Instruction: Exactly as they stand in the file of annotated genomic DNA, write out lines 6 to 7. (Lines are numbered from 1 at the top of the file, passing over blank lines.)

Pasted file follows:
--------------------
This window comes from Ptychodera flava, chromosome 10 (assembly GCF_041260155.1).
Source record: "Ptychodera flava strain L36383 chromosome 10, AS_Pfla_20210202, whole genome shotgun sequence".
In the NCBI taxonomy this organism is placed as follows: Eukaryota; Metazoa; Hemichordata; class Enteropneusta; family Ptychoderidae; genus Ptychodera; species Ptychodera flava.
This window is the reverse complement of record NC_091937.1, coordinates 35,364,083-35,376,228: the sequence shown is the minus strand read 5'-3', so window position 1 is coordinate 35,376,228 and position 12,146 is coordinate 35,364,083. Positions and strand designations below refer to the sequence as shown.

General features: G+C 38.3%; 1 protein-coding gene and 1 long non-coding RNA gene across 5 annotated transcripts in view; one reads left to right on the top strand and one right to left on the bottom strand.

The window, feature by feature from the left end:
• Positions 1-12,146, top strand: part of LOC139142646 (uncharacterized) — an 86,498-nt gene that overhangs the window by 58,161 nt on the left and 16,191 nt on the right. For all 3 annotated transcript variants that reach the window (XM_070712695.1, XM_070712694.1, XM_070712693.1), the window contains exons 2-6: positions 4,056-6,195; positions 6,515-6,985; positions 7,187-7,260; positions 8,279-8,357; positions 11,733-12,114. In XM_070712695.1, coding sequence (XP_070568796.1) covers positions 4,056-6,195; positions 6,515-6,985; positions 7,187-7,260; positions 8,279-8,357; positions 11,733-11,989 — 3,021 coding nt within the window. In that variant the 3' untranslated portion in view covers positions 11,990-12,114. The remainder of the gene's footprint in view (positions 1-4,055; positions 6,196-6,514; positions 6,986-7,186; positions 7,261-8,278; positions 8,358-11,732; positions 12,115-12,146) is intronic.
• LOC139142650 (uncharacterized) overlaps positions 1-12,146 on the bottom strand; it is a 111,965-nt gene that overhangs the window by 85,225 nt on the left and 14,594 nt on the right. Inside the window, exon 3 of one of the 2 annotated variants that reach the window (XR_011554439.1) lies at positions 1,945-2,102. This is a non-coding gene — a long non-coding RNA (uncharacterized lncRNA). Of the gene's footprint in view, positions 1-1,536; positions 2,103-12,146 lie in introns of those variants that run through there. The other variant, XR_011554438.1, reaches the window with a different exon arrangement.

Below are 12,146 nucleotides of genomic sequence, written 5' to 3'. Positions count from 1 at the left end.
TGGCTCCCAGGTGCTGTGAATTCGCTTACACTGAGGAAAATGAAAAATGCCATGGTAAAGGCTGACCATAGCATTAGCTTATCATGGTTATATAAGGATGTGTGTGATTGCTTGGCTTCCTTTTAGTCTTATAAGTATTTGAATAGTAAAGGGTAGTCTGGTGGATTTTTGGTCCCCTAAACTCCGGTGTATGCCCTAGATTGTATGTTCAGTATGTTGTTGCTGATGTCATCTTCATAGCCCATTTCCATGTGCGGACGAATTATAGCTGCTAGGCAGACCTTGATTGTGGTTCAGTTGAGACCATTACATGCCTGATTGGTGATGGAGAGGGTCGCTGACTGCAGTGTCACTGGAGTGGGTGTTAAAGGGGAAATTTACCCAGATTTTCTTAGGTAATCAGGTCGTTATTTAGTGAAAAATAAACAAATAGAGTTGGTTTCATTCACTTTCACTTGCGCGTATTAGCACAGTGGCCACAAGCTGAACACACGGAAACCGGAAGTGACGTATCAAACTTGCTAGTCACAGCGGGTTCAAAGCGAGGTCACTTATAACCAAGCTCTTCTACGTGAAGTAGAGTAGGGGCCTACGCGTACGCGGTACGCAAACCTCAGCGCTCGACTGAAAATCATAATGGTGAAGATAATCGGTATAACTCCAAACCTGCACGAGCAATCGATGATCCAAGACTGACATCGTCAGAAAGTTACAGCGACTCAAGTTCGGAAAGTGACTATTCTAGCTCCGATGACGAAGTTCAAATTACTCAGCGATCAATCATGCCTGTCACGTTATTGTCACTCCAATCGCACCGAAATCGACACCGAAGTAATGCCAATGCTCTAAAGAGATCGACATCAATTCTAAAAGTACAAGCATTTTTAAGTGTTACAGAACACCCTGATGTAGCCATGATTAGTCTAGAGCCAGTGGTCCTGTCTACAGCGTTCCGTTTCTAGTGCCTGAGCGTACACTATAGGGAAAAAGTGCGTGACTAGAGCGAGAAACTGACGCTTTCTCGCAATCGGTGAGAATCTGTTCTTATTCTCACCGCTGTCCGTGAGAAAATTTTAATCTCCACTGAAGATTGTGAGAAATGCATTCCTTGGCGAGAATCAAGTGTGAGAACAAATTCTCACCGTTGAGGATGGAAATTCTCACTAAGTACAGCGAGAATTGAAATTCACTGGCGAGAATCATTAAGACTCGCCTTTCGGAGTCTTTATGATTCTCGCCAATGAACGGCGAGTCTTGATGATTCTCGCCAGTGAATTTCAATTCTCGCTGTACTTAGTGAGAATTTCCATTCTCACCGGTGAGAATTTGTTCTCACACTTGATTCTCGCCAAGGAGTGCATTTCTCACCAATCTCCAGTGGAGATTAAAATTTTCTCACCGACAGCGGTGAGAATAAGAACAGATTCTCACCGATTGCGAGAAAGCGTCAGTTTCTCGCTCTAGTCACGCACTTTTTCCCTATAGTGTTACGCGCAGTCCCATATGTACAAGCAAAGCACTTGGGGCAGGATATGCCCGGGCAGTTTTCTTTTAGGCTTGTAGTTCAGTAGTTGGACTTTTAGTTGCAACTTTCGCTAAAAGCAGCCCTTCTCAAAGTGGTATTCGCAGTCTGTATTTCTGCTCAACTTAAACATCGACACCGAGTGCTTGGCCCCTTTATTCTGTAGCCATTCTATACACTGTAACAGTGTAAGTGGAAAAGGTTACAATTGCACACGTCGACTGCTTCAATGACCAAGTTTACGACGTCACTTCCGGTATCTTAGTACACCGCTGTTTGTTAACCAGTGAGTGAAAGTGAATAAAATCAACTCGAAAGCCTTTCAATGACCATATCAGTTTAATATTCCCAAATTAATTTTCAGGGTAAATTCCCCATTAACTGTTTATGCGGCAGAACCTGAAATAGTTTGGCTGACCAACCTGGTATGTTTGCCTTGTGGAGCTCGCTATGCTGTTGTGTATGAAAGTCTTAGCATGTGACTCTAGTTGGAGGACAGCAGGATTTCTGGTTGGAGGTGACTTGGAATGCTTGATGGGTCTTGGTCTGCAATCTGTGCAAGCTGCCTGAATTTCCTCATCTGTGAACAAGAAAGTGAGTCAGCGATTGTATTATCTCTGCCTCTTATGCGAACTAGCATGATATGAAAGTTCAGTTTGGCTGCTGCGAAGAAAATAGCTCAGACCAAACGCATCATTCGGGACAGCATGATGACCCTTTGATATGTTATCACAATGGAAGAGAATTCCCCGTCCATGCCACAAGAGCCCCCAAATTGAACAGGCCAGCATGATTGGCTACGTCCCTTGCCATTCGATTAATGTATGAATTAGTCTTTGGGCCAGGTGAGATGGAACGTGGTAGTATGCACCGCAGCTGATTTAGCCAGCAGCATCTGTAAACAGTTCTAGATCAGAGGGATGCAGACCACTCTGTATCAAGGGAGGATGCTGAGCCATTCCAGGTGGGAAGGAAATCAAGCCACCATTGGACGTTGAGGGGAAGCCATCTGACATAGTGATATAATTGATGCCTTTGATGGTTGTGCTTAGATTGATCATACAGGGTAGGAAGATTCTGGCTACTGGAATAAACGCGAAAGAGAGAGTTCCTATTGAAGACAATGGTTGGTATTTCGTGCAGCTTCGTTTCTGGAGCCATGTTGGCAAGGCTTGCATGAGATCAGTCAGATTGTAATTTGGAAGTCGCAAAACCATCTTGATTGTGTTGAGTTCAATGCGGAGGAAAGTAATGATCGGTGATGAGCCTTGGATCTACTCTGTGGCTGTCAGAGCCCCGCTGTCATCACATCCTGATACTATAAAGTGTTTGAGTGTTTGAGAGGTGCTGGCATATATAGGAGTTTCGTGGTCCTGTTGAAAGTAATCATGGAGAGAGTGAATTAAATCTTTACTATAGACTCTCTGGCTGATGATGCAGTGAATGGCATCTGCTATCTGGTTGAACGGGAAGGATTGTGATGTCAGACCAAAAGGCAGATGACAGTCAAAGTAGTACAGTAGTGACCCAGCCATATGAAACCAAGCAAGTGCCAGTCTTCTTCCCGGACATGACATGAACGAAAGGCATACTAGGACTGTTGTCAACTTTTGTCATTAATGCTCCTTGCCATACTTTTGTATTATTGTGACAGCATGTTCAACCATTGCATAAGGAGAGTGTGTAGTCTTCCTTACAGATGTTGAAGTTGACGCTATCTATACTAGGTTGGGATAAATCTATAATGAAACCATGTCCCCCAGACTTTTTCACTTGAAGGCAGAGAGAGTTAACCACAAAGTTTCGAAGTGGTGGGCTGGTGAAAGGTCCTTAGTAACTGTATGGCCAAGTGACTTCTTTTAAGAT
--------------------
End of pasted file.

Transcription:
The window, feature by feature from the left end:
• Positions 1-12,146, top strand: part of LOC139142646 (uncharacterized) — an 86,498-nt gene that overhangs the window by 58,161 nt on the left and 16,191 nt on the right. For all 3 annotated transcript variants that reach the window (XM_070712695.1, XM_070712694.1, XM_070712693.1), the window contains exons 2-6: positions 4,056-6,195; positions 6,515-6,985; positions 7,187-7,260; positions 8,279-8,357; positions 11,733-12,114. In XM_070712695.1, coding sequence (XP_070568796.1) covers positions 4,056-6,195; positions 6,515-6,985; positions 7,187-7,260; positions 8,279-8,357; positions 11,733-11,989 — 3,021 coding nt within the window. In that variant the 3' untranslated portion in view covers positions 11,990-12,114. The remainder of the gene's footprint in view (positions 1-4,055; positions 6,196-6,514; positions 6,986-7,186; positions 7,261-8,278; positions 8,358-11,732; positions 12,115-12,146) is intronic.